Try to take that plan and write it out. Break down what days you plan to work on the project and for how long. Get specific on how much progress you want to make or which task you’d like to complete during each session. Write this all down and make sure it’s visible when you’re working. When you complete something, cross it off and enjoy that rush of happy hormones! If you need a break, rewrite the plan to compensate–making it official and visible will help motivate you.

Use a Timer

I lose motivation when I feel like I’m not making progress. One way to trick my brain into seeing all effort as forward progress is to set a timer. If I am able to work on an assignment for 40 minutes straight it’s a successful session. Regardless of how much I finish or if I did my best work, I made it 40 minutes attempting the assignment. Then, next time I open that assignment I feel pride and hope knowing I already put effort into its completion. In turn, my second attempt at the assignment is even more productive because I’m motivated to keep going.

This tip can also be combined with your detailed plan or a reward system. Plan out study time and break time if you like to have every minute declared. You can also use this on a computer screen or phone alarm, which can prevent you from checking social media or answering emails. 

Send out Endorphins

What are some of your favorite things? Do you like drinking coffee, treating yourself to a smoothie, or going for a walk? Take those happy-feeling activities and incorporate them into your study time. You can use them as an incentive or a kick-start. If you have a big assignment due tonight, buy yourself a smoothie as a “treat” before you start your work. Or, if you like taking walks you can reward yourself with an evening walk if you spend two hours on a project. 

This is not a science and might not work for everyone. Yet, if you are able to put yourself in a good mood and jumpstart those endorphins, it will be easier to stay motivated while working. This works best as a way to set your mind into “study mode”. When you break a routine or do something special, then you are less likely to move on autopilot and can have a more intentional study session.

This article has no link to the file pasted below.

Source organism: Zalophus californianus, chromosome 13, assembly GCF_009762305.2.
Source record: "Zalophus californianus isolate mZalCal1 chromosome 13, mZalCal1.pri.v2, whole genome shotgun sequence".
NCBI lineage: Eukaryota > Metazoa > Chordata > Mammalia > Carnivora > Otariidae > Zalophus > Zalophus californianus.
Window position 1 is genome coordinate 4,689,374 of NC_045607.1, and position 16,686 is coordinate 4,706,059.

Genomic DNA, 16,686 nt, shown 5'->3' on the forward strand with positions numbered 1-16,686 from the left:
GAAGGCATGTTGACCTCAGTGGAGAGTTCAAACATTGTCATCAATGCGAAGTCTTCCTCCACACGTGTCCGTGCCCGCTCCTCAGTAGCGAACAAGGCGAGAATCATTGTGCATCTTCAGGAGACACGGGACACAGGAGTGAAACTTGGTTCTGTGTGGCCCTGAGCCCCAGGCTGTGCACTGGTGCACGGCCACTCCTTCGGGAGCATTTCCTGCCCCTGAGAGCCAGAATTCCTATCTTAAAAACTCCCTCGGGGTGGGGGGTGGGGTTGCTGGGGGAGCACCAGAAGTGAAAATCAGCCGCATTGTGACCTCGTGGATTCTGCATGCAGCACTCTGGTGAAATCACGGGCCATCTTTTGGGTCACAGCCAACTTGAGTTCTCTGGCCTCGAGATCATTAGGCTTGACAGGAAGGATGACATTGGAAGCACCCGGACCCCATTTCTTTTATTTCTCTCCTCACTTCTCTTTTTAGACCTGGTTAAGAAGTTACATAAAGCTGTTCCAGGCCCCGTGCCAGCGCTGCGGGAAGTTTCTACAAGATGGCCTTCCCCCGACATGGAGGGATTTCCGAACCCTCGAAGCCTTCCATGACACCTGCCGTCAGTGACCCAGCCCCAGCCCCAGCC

Last but not least: TAKE A BREAK

Burnout is a very real thing. You will not work as well, won’t be in a good mood, and will fail more often than you will succeed if you feel burnt-out. School really sucks this semester because we have no breaks from our constant deadlines. You are still a human and deserve a second to catch your breath. If you feel burnt out or completely hopeless about the school, MAKE TIME to have a day off or do something you enjoy. Yes, you might miss an assignment or meeting, but getting back on your feet should take priority over continuing to burn yourself out. Don’t forget that your professors and bosses are also human and have likely felt burnout before! Express some vulnerability and communicate your needs, you’d be surprised about how caring others can be when they know you need help. 

Junior at Ohio University studying Management Information Systems and Business Analytics. Member of the Select Leaders Development Program in the College of Business. I enjoy using writing as a way to express my thoughts in an informal way and to help others with the little things in life.